(PhysOrg.com) -- A new program, Eureqa, takes raw data and formulates scientific laws to suit, and it is available by free download to all scientists.
When the program first appeared in April this year, it was fed information on a double pendulum and in just a few hours it inferred Newton's second law of motion and the law of conservation of momentum from the data. Given other data, it could find laws that have so far eluded scientists.
Eureqa is a successor to robots that work out how to repair themselves, which were developed at the Computational Synthesis Lab at Cornell University by Dr Hod Lipson. The same algorithms that were used in the robots have been adapted for the analysis of any kind of data. These algorithms may help scientists find complicated equations and laws.
The program begins by examining the data for numbers that appear to be connected, and then suggests equations that fit the connections. Of the proposed equations most fail, but some are less wrong than others, and these are selected and modified and then repeatedly re-tested against the data and tweaked until a workable equation is identified.
In some cases there is not enough data to enable Eureqa to find equations, but in these cases the latest version of the program may identify the gaps in the data and even recommend experiments to supply the missing data.
Eureqa was able to calculate in hours equations that Newton took years to find, and Lipson hopes it can do the same for data such as the interactions between proteins, genomes and cell signals, which are so complicated that describing the interactions mathematically has so far been impossible. While Lipson envisaged the program as having application mainly in biological fields, it will analyze any data that can be presented in a spreadsheet.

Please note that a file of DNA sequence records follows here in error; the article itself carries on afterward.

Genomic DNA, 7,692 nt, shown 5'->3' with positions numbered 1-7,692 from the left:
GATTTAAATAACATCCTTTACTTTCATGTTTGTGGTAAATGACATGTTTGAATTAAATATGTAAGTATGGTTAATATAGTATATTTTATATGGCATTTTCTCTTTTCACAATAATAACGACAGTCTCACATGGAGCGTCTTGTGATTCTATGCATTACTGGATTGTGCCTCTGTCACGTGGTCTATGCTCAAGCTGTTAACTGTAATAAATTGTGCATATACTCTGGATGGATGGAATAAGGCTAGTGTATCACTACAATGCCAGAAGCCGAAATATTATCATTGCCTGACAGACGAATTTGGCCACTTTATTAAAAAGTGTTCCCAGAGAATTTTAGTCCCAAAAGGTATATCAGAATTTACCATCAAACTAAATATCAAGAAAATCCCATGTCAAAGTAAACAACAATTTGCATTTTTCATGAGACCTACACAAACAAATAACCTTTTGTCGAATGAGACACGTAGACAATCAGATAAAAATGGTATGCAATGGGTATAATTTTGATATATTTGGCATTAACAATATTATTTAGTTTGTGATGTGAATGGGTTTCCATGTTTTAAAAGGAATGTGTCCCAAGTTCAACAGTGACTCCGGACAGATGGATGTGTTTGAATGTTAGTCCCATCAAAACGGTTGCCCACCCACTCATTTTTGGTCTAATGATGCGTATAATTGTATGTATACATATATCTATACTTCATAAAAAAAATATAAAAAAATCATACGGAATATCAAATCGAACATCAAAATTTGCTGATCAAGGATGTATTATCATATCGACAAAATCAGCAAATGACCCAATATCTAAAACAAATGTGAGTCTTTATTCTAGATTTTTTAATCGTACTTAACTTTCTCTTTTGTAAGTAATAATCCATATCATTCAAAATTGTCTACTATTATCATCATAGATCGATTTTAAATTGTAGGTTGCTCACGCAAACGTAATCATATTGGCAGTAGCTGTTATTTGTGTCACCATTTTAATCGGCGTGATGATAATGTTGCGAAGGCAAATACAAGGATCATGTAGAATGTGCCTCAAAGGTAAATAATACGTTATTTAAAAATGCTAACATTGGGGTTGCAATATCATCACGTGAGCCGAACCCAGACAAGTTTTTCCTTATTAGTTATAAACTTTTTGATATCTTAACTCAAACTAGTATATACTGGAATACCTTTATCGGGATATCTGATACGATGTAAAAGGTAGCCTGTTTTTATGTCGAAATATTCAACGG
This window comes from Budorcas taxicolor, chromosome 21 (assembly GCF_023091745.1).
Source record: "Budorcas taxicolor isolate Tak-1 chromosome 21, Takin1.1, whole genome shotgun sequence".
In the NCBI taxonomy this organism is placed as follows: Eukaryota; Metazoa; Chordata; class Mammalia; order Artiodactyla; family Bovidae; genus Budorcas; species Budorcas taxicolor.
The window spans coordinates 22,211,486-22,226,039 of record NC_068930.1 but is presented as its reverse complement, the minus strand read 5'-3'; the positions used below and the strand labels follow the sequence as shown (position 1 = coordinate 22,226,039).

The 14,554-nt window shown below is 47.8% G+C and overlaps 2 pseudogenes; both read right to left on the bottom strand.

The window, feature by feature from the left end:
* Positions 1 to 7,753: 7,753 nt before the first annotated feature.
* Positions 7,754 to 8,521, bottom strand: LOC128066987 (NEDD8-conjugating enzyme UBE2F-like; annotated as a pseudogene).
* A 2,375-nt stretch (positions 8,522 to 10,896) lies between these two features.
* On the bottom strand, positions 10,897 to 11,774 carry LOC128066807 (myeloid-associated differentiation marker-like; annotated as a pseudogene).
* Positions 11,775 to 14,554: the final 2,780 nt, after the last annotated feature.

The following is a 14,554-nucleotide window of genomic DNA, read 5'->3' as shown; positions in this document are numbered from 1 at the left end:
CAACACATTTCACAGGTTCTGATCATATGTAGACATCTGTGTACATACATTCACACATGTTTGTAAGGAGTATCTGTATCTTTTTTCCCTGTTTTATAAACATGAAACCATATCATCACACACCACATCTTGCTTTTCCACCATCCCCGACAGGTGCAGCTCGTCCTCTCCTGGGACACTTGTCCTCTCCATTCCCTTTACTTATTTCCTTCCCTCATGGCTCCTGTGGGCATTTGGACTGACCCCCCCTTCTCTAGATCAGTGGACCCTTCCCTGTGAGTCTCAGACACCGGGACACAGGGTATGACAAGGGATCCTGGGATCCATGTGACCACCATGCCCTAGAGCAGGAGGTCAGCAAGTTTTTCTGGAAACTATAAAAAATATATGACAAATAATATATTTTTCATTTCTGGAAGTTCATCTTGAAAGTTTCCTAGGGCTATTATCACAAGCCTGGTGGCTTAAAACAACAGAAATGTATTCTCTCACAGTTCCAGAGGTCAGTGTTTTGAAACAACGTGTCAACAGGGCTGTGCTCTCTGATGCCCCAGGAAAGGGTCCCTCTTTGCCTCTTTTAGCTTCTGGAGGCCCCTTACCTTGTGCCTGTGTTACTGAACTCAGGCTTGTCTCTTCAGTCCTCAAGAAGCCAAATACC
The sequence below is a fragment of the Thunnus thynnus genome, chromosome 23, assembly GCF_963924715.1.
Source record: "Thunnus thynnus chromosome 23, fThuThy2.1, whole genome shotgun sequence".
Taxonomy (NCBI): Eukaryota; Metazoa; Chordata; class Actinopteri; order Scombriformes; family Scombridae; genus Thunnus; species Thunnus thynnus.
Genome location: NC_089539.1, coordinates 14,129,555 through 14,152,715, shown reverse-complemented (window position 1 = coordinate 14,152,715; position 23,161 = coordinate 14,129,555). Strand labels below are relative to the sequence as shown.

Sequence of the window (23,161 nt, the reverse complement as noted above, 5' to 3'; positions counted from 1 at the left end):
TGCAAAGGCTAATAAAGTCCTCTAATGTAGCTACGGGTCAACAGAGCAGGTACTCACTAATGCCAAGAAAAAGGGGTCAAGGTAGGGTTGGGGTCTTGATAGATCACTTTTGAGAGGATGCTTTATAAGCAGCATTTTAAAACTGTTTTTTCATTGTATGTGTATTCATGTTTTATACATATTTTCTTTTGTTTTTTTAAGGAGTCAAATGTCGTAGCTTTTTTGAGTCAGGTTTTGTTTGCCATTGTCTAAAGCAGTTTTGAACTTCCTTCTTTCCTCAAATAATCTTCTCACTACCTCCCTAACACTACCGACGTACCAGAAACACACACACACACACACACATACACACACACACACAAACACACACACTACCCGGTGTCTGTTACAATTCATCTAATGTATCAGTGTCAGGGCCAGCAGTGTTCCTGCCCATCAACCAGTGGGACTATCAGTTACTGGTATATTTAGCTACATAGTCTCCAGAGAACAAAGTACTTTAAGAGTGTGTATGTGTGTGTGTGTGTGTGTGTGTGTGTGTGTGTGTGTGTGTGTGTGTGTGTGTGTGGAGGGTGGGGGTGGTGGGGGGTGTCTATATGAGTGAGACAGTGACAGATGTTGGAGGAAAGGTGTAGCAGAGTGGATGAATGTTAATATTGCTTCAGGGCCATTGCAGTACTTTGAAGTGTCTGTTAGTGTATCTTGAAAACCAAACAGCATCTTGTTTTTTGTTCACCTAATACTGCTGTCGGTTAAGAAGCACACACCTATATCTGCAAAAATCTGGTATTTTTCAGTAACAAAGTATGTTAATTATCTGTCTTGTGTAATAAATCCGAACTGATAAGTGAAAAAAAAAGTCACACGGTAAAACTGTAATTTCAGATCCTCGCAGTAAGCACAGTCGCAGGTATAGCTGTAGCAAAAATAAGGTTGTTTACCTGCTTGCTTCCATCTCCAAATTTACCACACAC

Dr John Wikswo of Vanderbilt University, who is using Eureqa to study the effects of cocaine on white blood cells, said that biology is far too complicated for humans to fully understand, but the Eureqa project may find solutions. Teamed with other gadgets developed by Lipson, Eureqa can adjust valves controlling the nutrients and toxins being fed to cells, and make changes faster than any human. Dr Wikswo said the program not only derives the equations, but also the experiments needed to come up with the equations.
Dr Wikswo explained that scientists usually work by keeping everything constant except one variable, but that works best for linear systems and not so well for biological systems, which are more complex, and which can only be understood fully by changing many variables. Understanding which variables to change and what the results mean can be incredibly complicated, but Eureqa should be able to help.
Eureqa was released in response to an overwhelming number of requests from scientists asking Lipson to analyze their data for them. The program is available for free download now, but is still being refined by Lipson and his colleague Michael Schmidt. One of the problems is its tendency to return suitable equations but with variables that are not understood. The equations work and make accurate predictions, and must be true, but no one can understand how they work. Lipson likens the situation to trying to explain the laws of energy conservation to mathematicians from medieval times, who did not have the vocabulary needed to understand the mathematics.
One example of this is the use of Eureqa by University of Texas Southwestern's Dr Gurol Suel to analyze data on cell division and growth. Eureqa developed equations, and although Dr Suel is not sure what they mean, he said the results are still useful, and can be used as a starting point for further work, and can help in the development of new hypotheses about the cells.
The next step is to devise algorithms to explain what Eureka is finding, possibly by relating the unknown concepts to those with which we are familiar. Meanwhile, the program is freely available for download at Cornell University's website.
More information: Eureqa page
© 2009 PhysOrg.com
Explore further: Studenty helps model improved coolant flow inside the core of a nuclear reactor